3. Top five "just right" routers These are routers that offer a balance between cost and what they have to offer. They are all N600 routers -- those that support Wireless-N (802.11n) standard with the Wi-Fi speed cap of 300Mbps, which is currently the most popular standard used by the majority of hardware clients. These routers offer the most value without going overboard, making them the best bargain. Go to the list of top five "just right" routers.
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4. Top five budget routers These are entry-level routers that are budget-friendly but still make a great solution for a network where the main purpose is to share the connection to the Internet and some minor local resources, such as printers and documents. These are not "cheap" routers, and are ideal for small apartments and those who just want to be plugged in casually. All of these cost less, some significantly less, than $100. Go to the list of top five budget routers.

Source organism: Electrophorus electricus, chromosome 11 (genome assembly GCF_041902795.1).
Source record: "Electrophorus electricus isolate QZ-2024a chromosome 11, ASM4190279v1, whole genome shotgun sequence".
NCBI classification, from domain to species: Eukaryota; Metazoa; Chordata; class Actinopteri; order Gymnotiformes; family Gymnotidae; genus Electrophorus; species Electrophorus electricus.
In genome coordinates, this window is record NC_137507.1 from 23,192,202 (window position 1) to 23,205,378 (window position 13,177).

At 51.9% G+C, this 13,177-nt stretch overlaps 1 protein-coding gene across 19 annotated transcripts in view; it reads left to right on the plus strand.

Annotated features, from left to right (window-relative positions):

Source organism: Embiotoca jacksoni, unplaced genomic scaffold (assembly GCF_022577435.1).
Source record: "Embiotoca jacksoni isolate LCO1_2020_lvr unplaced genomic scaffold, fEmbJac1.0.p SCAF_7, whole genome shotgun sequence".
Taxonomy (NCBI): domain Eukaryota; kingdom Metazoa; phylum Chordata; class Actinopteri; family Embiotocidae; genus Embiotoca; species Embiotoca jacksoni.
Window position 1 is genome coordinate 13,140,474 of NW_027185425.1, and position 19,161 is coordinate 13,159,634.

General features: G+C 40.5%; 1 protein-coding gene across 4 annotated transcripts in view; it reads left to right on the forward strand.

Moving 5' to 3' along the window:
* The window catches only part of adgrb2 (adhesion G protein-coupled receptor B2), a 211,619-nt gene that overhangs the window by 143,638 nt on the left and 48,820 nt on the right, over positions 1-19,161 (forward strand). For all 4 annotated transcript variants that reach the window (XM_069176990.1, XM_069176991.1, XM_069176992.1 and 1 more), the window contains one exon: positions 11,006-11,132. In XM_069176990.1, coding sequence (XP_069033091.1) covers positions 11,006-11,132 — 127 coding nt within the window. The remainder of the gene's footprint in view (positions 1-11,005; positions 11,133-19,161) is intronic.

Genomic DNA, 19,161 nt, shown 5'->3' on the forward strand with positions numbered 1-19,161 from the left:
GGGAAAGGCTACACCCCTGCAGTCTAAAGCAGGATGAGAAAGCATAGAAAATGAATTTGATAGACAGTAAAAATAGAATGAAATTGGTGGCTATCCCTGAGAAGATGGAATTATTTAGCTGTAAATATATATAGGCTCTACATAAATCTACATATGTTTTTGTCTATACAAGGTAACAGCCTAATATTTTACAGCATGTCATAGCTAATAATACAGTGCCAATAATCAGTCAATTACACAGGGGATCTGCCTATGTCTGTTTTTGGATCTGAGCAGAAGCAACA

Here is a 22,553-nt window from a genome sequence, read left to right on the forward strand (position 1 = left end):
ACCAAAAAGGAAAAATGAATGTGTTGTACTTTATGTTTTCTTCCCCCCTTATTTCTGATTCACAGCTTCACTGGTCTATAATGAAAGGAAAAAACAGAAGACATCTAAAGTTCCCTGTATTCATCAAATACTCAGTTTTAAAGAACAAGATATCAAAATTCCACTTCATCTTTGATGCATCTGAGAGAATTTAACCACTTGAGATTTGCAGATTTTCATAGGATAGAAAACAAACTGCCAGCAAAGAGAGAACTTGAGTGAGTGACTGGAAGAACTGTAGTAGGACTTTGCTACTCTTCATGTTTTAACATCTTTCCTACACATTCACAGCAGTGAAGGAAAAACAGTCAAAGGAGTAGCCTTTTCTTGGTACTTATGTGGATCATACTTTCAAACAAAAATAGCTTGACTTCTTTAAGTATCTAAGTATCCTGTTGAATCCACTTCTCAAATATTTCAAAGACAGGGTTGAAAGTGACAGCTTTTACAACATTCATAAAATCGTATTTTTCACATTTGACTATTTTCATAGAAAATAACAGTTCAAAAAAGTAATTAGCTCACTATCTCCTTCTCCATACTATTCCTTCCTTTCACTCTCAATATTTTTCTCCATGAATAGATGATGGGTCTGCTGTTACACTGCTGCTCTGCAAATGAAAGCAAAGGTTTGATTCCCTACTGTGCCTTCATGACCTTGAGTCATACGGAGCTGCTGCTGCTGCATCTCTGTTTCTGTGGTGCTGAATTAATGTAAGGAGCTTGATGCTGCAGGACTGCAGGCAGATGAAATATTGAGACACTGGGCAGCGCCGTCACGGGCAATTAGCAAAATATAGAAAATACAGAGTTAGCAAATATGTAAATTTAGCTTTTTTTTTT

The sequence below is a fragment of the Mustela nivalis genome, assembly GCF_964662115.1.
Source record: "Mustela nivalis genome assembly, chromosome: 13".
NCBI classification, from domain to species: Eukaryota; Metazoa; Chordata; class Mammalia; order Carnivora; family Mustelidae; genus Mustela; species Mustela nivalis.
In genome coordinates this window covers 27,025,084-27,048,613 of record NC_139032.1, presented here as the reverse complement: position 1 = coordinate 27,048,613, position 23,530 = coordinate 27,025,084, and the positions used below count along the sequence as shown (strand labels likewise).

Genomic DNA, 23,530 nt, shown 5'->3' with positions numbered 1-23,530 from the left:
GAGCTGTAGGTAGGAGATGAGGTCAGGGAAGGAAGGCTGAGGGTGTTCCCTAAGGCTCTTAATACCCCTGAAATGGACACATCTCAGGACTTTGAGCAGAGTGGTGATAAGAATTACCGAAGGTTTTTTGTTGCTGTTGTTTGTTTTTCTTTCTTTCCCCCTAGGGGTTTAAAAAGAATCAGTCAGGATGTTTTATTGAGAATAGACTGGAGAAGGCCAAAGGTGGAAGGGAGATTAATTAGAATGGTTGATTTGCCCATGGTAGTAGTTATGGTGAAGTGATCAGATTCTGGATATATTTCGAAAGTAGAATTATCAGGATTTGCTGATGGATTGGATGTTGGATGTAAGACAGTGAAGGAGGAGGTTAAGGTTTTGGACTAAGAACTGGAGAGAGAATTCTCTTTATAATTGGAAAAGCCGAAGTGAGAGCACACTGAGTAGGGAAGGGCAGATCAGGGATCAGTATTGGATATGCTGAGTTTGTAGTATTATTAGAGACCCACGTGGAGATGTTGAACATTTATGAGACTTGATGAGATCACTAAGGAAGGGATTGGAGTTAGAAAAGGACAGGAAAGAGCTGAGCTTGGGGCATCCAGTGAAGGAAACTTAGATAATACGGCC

5. Top five power-line adapters Power-line adapters basically turn the electrical wiring of a home into network cables for a computer network. They are a great alternative to Wi-Fi for the far corner of the house where the wireless signal can't reach, or if you want a lag-free connection. You need at least two power-line adapters to form the first power-line connection. The first adapter is connected to the router and the second is connected to the Ethernet-ready device at the far end. There are some routers on the market, such as the D-Link DHP-1320, that have built-in support for power line, meaning you can skip the first adapter. Go to the list of top five power-line adapters.
Now, here are some common home networking questions and answers. (To learn more about general networking, check out the post on the basics of home networking, which explains in detail about networking terms and standards.)
Should I use equipment from an ISP? Yes and no. If your ISP offers a free modem, take it. If you have to buy one from them or "rent" one, ask for the list of approved modems and buy one on your own. It's a much better deal to spend about $80 for a cable modem than paying $7 or so a month to rent it. Most broadband modems work the same.